You’ve probably been using your fireplace in the cold season and will continue to do so until the Australian summer arrives. There’s nothing like a slow-burning wood fire to bring radiant heat and life to your home, but the combustion process can leave a deposit behind in your chimney that must be cleaned out for the sake of your family’s health and safety.
What is creosote?
If your fireplace isn’t as efficient as it could be, the result can be incomplete combustion. When the wood oils aren’t entirely burnt, they become volatile gas and travel up through the smoke. As you know, smoke cools as it rises and this condenses with other chemicals on the interior of your flue or chimney. The resulting residue is called creosote.
How does it build up?
The creosote in your chimney begins as a loose deposit that can easily be brushed away. With time, it turns into a tar-like deposit that is more difficult to remove and requires special scrapers. If it isn’t removed, creosote hardens when cool and when heated by subsequent fires, it drips onto the flames like candle wax. It’s a compounding problem because the residue restricts the airflow, leading to further incomplete combustion and the creation of more creosote.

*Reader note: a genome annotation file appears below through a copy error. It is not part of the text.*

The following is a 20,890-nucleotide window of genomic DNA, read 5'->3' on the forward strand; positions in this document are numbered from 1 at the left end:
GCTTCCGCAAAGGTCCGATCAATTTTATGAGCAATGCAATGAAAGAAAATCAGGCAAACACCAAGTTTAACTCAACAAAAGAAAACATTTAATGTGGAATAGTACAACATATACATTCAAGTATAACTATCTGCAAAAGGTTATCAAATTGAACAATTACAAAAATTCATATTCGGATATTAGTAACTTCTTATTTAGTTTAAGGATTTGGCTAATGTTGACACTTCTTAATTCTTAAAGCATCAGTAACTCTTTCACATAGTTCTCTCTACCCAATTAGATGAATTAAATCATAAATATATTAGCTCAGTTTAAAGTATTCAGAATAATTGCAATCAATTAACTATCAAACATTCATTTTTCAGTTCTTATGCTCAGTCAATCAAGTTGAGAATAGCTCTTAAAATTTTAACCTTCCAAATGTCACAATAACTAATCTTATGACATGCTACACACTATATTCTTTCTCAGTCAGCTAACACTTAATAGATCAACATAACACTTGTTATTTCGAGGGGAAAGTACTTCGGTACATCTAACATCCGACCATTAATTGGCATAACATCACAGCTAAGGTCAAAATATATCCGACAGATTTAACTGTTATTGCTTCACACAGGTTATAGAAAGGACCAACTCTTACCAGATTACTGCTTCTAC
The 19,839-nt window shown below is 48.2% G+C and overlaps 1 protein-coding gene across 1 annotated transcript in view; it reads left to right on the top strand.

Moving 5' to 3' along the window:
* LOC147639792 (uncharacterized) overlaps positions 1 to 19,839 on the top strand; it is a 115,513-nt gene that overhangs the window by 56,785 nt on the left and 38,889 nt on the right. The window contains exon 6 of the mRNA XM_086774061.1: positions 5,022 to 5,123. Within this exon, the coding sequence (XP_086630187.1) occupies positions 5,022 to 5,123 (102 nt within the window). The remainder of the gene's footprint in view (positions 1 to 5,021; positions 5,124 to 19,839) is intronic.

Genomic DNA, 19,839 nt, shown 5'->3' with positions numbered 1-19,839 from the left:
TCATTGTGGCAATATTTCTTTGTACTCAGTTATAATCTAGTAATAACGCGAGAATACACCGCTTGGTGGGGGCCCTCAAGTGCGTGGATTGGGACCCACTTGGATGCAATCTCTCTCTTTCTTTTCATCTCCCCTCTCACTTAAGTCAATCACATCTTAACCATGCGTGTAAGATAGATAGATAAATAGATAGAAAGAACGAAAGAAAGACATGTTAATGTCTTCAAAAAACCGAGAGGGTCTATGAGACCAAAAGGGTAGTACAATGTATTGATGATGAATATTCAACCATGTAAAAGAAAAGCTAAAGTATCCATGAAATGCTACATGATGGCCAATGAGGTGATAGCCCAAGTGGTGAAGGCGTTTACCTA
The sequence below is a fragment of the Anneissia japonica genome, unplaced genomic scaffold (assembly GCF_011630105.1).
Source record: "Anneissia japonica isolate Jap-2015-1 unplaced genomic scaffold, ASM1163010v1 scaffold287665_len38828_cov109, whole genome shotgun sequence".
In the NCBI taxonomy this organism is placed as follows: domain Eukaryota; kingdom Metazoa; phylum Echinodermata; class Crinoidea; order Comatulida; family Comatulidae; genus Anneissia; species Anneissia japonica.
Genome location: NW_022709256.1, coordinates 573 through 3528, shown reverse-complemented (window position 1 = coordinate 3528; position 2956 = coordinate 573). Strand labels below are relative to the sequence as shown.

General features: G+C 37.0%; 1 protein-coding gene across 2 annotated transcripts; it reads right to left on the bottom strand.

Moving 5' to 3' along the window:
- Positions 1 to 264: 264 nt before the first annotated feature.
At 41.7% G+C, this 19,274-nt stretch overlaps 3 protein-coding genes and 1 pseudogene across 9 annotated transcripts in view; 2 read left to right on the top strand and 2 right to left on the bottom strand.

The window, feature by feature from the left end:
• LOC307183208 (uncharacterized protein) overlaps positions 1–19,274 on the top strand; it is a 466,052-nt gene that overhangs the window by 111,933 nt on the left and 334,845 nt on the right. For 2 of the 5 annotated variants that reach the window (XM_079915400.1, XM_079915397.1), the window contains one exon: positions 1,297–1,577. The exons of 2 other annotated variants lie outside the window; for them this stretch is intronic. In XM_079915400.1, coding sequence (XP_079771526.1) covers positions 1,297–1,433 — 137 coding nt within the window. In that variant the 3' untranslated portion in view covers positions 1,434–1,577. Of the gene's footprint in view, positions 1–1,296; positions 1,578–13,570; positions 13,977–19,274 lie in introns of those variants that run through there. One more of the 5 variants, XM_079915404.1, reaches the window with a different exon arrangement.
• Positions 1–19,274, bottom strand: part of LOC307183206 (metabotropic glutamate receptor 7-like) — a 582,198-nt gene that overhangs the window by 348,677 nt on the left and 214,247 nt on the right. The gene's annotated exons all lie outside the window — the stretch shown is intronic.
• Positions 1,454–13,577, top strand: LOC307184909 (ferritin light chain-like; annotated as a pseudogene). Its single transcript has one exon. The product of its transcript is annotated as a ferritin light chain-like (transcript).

Why must you stop this cycle?
Creosote is toxic, and it’s also a fire hazard. So it’s dangerous to your health and home. The creosote deposits created in your chimney are flammable, and when they ignite, they can cause a searing hot fire.
Some of the health symptoms from creosote exposure can be irritating and become severe. You may notice skin rashes or your eyes may become sensitive to light. Respiratory problems are also a risk and, with enough long-term exposure (although unlikely), could result in cancer because creosote is carcinogenic.
How do I get rid of this dangerous problem?
If you suspect your chimney has some creosote build-up, the safest and most reliable way to get rid of it is to call in a professional. Some homeowners use creosote sweeping logs to reduce build-up, but they can’t remove it all.
The type of wood you burn also plays a part. Use only dry, seasoned wood that will burn more completely than greener wood and produce fewer by-products. And of course, burn only wood and nothing else in your fireplace.
Prevention is better than cure
There is a smarter way to burn wood. Quadra-Fire Quad-Burn technology uses a four-point system to aid combustion and burn away impurities before they collect in your chimney or flue. It’s a much more efficient and cleaner way to keep warm with a wood-burning fireplace.
Contact your nearest distributor today to find out more about the safest and most energy-efficient wood burning fireplaces in Australia.